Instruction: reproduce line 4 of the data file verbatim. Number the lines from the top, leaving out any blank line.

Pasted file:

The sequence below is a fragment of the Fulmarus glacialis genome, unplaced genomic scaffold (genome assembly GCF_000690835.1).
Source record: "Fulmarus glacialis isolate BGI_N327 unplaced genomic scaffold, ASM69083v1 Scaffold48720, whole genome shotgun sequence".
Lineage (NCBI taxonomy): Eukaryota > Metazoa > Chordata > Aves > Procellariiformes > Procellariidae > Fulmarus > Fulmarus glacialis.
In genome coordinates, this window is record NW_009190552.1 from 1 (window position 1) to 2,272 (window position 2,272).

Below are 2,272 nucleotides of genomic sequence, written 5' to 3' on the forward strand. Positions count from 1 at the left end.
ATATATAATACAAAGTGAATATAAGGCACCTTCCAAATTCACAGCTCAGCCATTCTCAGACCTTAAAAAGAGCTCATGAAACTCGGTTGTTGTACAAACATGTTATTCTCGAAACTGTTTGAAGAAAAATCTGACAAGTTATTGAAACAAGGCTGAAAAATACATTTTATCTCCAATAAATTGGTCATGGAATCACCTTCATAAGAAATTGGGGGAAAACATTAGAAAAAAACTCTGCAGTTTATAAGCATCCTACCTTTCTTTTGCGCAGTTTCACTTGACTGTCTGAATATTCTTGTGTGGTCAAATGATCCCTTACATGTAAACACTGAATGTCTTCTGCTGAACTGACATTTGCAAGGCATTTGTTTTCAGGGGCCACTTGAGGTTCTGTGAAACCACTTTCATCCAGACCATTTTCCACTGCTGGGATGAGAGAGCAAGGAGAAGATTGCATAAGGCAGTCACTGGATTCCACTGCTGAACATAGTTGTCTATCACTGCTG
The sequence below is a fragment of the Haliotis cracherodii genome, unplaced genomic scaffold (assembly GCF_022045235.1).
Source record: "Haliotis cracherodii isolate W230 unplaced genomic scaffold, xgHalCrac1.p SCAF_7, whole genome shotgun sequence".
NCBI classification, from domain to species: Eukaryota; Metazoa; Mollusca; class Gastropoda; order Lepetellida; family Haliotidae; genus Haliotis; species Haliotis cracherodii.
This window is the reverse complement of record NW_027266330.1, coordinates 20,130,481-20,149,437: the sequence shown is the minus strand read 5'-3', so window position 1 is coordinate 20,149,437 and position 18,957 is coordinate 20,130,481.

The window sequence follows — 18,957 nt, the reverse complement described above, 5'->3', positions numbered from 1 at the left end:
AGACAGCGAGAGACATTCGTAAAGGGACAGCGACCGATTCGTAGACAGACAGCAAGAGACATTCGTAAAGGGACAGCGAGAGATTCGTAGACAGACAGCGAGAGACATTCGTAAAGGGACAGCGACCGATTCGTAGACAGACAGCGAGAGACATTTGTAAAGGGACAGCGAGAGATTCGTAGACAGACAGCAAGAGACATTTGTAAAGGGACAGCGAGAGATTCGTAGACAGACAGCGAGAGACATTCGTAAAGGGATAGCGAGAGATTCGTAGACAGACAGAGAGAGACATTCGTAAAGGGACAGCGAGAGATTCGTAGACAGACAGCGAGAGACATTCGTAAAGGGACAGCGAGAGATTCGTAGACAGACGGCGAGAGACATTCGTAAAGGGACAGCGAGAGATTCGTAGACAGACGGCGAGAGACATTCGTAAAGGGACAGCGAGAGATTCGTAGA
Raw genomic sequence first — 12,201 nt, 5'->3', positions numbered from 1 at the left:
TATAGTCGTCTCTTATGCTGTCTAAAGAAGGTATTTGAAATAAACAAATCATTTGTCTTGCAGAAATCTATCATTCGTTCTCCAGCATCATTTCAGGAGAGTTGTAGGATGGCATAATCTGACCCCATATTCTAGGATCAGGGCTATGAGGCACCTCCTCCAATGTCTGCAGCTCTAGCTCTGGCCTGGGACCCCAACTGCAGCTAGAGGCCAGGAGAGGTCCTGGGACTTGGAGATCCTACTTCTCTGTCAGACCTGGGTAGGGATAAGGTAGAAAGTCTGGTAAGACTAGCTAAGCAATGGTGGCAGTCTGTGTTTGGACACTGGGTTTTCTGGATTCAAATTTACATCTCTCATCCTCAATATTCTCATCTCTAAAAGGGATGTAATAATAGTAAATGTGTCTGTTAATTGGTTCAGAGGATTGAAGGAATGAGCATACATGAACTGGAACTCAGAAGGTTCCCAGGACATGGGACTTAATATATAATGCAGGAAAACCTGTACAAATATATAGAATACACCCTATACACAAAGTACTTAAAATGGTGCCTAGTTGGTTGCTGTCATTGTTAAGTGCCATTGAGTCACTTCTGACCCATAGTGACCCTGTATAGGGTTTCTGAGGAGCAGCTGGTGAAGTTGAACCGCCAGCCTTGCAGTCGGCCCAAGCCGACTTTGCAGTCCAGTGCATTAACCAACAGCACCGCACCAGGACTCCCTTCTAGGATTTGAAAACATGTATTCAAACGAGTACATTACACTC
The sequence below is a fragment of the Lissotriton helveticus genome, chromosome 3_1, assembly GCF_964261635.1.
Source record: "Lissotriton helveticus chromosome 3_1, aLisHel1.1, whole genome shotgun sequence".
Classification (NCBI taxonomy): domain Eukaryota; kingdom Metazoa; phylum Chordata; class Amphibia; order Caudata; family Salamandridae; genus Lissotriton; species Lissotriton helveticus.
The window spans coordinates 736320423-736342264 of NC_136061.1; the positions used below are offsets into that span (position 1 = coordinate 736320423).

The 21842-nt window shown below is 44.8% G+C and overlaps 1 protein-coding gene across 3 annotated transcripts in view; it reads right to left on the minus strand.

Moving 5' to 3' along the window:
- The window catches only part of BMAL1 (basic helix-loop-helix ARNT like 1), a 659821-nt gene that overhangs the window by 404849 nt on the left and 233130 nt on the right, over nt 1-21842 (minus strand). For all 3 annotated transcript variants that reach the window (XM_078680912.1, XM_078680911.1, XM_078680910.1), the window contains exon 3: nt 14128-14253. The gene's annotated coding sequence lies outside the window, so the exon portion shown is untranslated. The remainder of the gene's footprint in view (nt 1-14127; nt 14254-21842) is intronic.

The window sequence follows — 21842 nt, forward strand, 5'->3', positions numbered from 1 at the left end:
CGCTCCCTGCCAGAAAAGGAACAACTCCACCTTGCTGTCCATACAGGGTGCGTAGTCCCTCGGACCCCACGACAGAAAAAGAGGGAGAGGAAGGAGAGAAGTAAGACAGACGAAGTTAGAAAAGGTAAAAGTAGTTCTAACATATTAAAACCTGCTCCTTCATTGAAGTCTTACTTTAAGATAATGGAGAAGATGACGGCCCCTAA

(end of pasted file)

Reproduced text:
In genome coordinates, this window is record NW_009190552.1 from 1 (window position 1) to 2,272 (window position 2,272).